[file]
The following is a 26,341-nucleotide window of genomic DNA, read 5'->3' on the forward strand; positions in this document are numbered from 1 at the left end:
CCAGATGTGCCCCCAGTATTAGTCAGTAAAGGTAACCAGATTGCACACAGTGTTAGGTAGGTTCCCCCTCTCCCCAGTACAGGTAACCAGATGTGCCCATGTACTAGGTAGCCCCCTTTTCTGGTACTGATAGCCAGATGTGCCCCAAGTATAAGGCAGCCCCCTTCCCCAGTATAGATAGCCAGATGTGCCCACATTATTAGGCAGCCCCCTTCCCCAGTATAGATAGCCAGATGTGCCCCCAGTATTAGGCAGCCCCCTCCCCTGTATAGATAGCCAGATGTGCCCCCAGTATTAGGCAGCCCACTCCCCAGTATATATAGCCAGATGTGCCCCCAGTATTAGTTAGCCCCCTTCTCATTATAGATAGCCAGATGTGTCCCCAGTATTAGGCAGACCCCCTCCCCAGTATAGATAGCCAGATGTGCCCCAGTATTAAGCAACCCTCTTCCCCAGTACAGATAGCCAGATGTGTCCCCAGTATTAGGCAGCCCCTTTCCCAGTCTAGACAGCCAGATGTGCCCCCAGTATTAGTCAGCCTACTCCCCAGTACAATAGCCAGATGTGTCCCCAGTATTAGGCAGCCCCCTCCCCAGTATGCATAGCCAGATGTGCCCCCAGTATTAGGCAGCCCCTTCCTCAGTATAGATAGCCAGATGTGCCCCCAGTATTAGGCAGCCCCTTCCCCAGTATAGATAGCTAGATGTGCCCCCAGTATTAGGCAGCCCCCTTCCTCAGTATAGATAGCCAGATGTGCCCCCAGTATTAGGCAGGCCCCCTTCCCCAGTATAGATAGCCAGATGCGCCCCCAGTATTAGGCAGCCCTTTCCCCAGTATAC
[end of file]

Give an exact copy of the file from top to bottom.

The following is a 26,341-nucleotide window of genomic DNA, read 5'->3' on the forward strand; positions in this document are numbered from 1 at the left end:
CCAGATGTGCCCCCAGTATTAGTCAGTAAAGGTAACCAGATTGCACACAGTGTTAGGTAGGTTCCCCCTCTCCCCAGTACAGGTAACCAGATGTGCCCATGTACTAGGTAGCCCCCTTTTCTGGTACTGATAGCCAGATGTGCCCCAAGTATAAGGCAGCCCCCTTCCCCAGTATAGATAGCCAGATGTGCCCACATTATTAGGCAGCCCCCTTCCCCAGTATAGATAGCCAGATGTGCCCCCAGTATTAGGCAGCCCCCTCCCCTGTATAGATAGCCAGATGTGCCCCCAGTATTAGGCAGCCCACTCCCCAGTATATATAGCCAGATGTGCCCCCAGTATTAGTTAGCCCCCTTCTCATTATAGATAGCCAGATGTGTCCCCAGTATTAGGCAGACCCCCTCCCCAGTATAGATAGCCAGATGTGCCCCAGTATTAAGCAACCCTCTTCCCCAGTACAGATAGCCAGATGTGTCCCCAGTATTAGGCAGCCCCTTTCCCAGTCTAGACAGCCAGATGTGCCCCCAGTATTAGTCAGCCTACTCCCCAGTACAATAGCCAGATGTGTCCCCAGTATTAGGCAGCCCCCTCCCCAGTATGCATAGCCAGATGTGCCCCCAGTATTAGGCAGCCCCTTCCTCAGTATAGATAGCCAGATGTGCCCCCAGTATTAGGCAGCCCCTTCCCCAGTATAGATAGCTAGATGTGCCCCCAGTATTAGGCAGCCCCCTTCCTCAGTATAGATAGCCAGATGTGCCCCCAGTATTAGGCAGGCCCCCTTCCCCAGTATAGATAGCCAGATGCGCCCCCAGTATTAGGCAGCCCTTTCCCCAGTATAC